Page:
Suspended animation ends for Tom Zirbel

In 2009, Boulder, Colo.-based rider Tom Zirbel rode for the domestic squad Bissell and had signed with Garmin for the 2010 season. But his career crumbled when he tested positive for the steroid DHEA after finishing second in the time trial at the 2009 U.S. championships. Zirbel insisted his test result had been caused by a contaminated supplement, but he couldn't prove it and said he couldn't afford to pay for a legal defense.

Last year, Zirbel gave the U.S. Anti-Doping Agency information relevant to a doping case against his former Bissell teammate Kirk O'Bee, but didn't ask for a reduction in his own sanction. O'Bee ultimately received a lifetime ban for a second doping offense. More recently, backed by a new legal aid service for athletes in Olympic sports, Zirbel agreed to assist USADA in another ongoing case.

Now 32, Zirbel is eligible to ride again after the USADA ended his two-year doping suspension eight months early last week, citing his cooperation in building cases against two other cyclists. They also sent a formal letter acknowledging that contamination was a possibility in his case.

A few excerpts from our conversation:

Ford: When you accepted your suspension, you said you intended to retire and move on with your life. How did that evolve into wanting to ride again?

Zirbel: Last year, I was so bitter and I didn't want anything to do with (cycling) at first. It's like being dumped by someone. You're like, 'I never want to date again. It hurts so bad.' Then you start to heal. My girlfriend likes to ride on the weekends for fun when it's nice out, and I'll go out with her sometimes. I made the mistake of putting a power meter on (the bike). I'm doing these rides, and I'm like, there are probably a handful of people who could put out the power output I just did on this ride, and I have not been training. This is my one skill. That's my talent, and to deny it is doing me more harm than anything else. I love to compete, I love working hard and transforming my body toward a goal. It's a type of drug and I'm not ready to give it up. I view everything I achieve from now on as a gift, and hopefully it'll be positive and I'll have some more good experiences and success along the way, but I'm not counting on anything. I'm always going to have my guard up.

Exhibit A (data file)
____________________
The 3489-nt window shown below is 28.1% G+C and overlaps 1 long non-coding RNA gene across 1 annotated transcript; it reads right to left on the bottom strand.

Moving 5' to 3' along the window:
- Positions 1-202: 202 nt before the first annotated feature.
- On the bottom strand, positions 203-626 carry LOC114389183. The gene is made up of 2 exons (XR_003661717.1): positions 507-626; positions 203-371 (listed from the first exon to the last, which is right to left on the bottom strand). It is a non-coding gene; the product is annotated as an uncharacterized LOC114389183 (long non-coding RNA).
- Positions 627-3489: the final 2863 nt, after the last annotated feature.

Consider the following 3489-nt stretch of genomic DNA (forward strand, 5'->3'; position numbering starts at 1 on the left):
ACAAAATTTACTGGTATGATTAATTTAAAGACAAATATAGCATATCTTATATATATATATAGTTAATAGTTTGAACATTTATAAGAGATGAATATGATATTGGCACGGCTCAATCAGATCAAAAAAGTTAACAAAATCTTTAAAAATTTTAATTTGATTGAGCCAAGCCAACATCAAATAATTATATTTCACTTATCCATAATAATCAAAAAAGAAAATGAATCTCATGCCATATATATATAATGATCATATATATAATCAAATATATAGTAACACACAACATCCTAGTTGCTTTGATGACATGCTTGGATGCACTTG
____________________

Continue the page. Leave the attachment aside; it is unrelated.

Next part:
Ford: Isn't it going to be hard to pee into the cup again and hand your fate over to this system?

Zirbel: I know what I do and don't do. It is scary, but (the positive test) is never going to change the way I feel about myself and the way my friends and family feel about me. It does drive me nuts that I still haven't figured out what caused the initial positive, but I have some good ideas and I'm never going to take a dietary supplement while I'm competing again. Beyond that -- you can't live in fear.

Ford: You had some ambivalence about cooperating with USADA. You must have a better understanding now of the pressure athletes feel not to tell.

Zirbel: Because I've been sanctioned for something I didn't do, I definitely want to clean up the sport by any means possible ... If clean athletes currently know about people doping, I really wish they would try to clean it up. Otherwise all the sponsorships are going to dry up.

Ford: But you're clearly not a fan of strict liability. Many would say anti-doping measures would be ineffective without that principle (which states that an athlete is responsible for the presence of a banned substance in his body, no matter how it got there).

Zirbel: I had a blog post a few weeks ago talking about the ineffectiveness of testing. Nothing new. But we just need to change the thinking and make the cheaters the isolated view. I think people want to ride clean. Why would you want to put that stuff in your body? It doesn't feel real, does it?

Ford: What's your opinion of the Contador case? He's also in a situation where he can't prove contamination.

Zirbel: He has to come up with concrete evidence. Otherwise he needs to be sanctioned. They have to be consistent.

Ford: How would you rate your employment prospects in cycling?

Zirbel: I'm hopeful I'll find a good fit. I'm certainly not counting on getting paid this year, but I think I'll be able to find a spot on a good domestic team. I don't know about the Pro Tour. I was a pretty big gamble at age 32 to bring over the pond, and now I'm going to be 33 (in October). And not everyone is convinced that I didn't dope. So I don't know if teams are worried about the image issue ... it hasn't been a problem with anyone I've known or talked to. I haven't pro-actively reached out to any team yet. I have athletes who I'm coaching and that's my priority right now.